The Supreme Court of NSW has ordered that the heavily IT industry-focused payroll outsourcing firm that was at the centre of a $165 million tax fraud investigation by the Australian Federal Police (AFP) be wound up and liquidated.
The decision comes roughly five months after it was revealed that the payroll firm, Plutus Payroll, allegedly being run by several members of a syndicate alleged to be responsible for the $165 million tax fraud against the Federal Government.
The revelation came as the AFP wrapped up an eight-month investigation, codenamed Operation Elbrus, conducted with assistance from ATO investigators, culminating with 28 search warrants in Sydney, Wollongong and the Southern Highlands.
The outsourced payroll management service company left hundreds of IT contractors around the country without wages for weeks after its accounts were frozen by the Australian Taxation Office (ATO) in late April, prior to the AFP’s disclosure of the investigation and its outcomes.
Plutus Payroll, along with a number of associated entities were placed into administration after the investigation wrapped up.
David Ianuzzi and Vincent Pirina from Veritas Advisory were appointed as joint administrators of Plutus Payroll Australia on 6 June, just weeks after the alleged director of the company was arrested in the far reaching tax fraud case.
Tim Norman, Salvatore Algeri and Eddie Senatore from Deloitte were subsequently appointed as joint and several provisional liquidators of 10 companies by the Supreme Court of New South Wales on 9 June 2017, following an application made by the Deputy Commissioner of Taxation.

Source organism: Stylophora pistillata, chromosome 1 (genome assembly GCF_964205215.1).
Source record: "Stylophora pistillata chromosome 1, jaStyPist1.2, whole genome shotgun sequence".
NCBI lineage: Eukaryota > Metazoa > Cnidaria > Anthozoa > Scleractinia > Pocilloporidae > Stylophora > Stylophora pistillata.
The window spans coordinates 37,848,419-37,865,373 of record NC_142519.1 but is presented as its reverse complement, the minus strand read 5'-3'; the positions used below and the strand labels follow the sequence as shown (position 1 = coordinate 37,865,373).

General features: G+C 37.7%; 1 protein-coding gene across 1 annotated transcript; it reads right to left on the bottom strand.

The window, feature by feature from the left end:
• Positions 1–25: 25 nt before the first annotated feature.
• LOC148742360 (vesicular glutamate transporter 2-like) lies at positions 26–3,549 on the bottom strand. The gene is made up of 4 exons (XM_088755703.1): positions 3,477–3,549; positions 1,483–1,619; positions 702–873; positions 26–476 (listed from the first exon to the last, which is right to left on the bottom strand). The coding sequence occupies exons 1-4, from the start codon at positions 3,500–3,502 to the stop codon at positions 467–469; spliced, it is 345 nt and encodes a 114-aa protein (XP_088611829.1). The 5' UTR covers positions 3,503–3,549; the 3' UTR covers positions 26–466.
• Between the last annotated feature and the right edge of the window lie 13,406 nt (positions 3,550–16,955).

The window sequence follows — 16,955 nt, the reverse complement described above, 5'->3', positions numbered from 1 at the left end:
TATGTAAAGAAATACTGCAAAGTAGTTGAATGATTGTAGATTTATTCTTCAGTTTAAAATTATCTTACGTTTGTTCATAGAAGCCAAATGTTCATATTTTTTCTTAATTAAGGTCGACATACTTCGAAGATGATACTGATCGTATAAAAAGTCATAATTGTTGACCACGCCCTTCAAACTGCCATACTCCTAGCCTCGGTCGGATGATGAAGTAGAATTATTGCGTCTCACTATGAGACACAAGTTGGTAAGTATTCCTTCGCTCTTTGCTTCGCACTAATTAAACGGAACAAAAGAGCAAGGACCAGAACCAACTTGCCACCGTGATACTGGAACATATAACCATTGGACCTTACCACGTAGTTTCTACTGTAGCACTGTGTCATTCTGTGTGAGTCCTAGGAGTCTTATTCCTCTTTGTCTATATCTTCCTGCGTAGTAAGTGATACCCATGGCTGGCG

Now, the Supreme Court of NSW in Sydney has found that Plutus Payroll and at least 10 associated businesses had been trading insolvent and, as such, ought to be wound up.
A decision handed down by NSW Supreme Court Justice, Paul le Gey Brereton, on 9 October, ordered that Plutus Payroll and 10 of associated businesses be wound up, with Norman, Algeri and Senatore of Deloitte appointed as liquidators.
According to court documents, evidentiary certificates submitted to the Court establish that, as at 7 September 2017, the total outstanding debt due and payable by Plutus Payroll and the associated businesses that were taken to Court by the Commissioner of Taxation came to well over $130 million.
Of the entities, the outstanding debts for Plutus Payroll were listed at about $45.5 million, while associated business, PPA Contractors Australia, had an outstanding debt of $54.8 million, PP Australia claimed $8.1 million, and SAI Solutions Australia had debts of $3.7 million.
“The provisional liquidators have been able to reconstruct the balance sheet of the first defendant as at the date of their appointment (9 June 2017),” the Court’s decision stated.
“From that they have formed the view that there is a deficiency of at least $30 million, which (with other matters) founds their opinion that the first defendant is insolvent.
“While they have not been able to reconstruct the balance sheets of the second to tenth defendants, they have formed the opinion that they are likely to be insolvent, in the light of their having ceased to trade in late April or early May upon the execution of search warrants by the AFP, the cessation of funding from the first defendant [Plutus Payroll]…the apparent absence of cash and property, and the lack of accounting records,” it said.
While the AFP alleged that the fraud revolved around Plutus Payroll, it stressed that the company had been, in fact, a legitimate business that provided payroll services to its legitimate clients.
However, the money received from the client companies was allegedly transferred to subcontracted companies – alleged to be controlled by syndicate members – to process payroll.
While processing these payments, funds paid by legitimate clients to service tax obligations were allegedly diverted by the syndicate for their own personal gain, meaning that the tax dollars meant to be set aside for contractors paid via the company did not make their way to Australian Taxation Office (ATO).
In late May, however, the ATO released guidance confirming that workers who had been on Plutus Payrolls’ books would not be penalised if their pay as you go tax withholding (PAYGW) amount reported as being withheld was not actually paid to the ATO.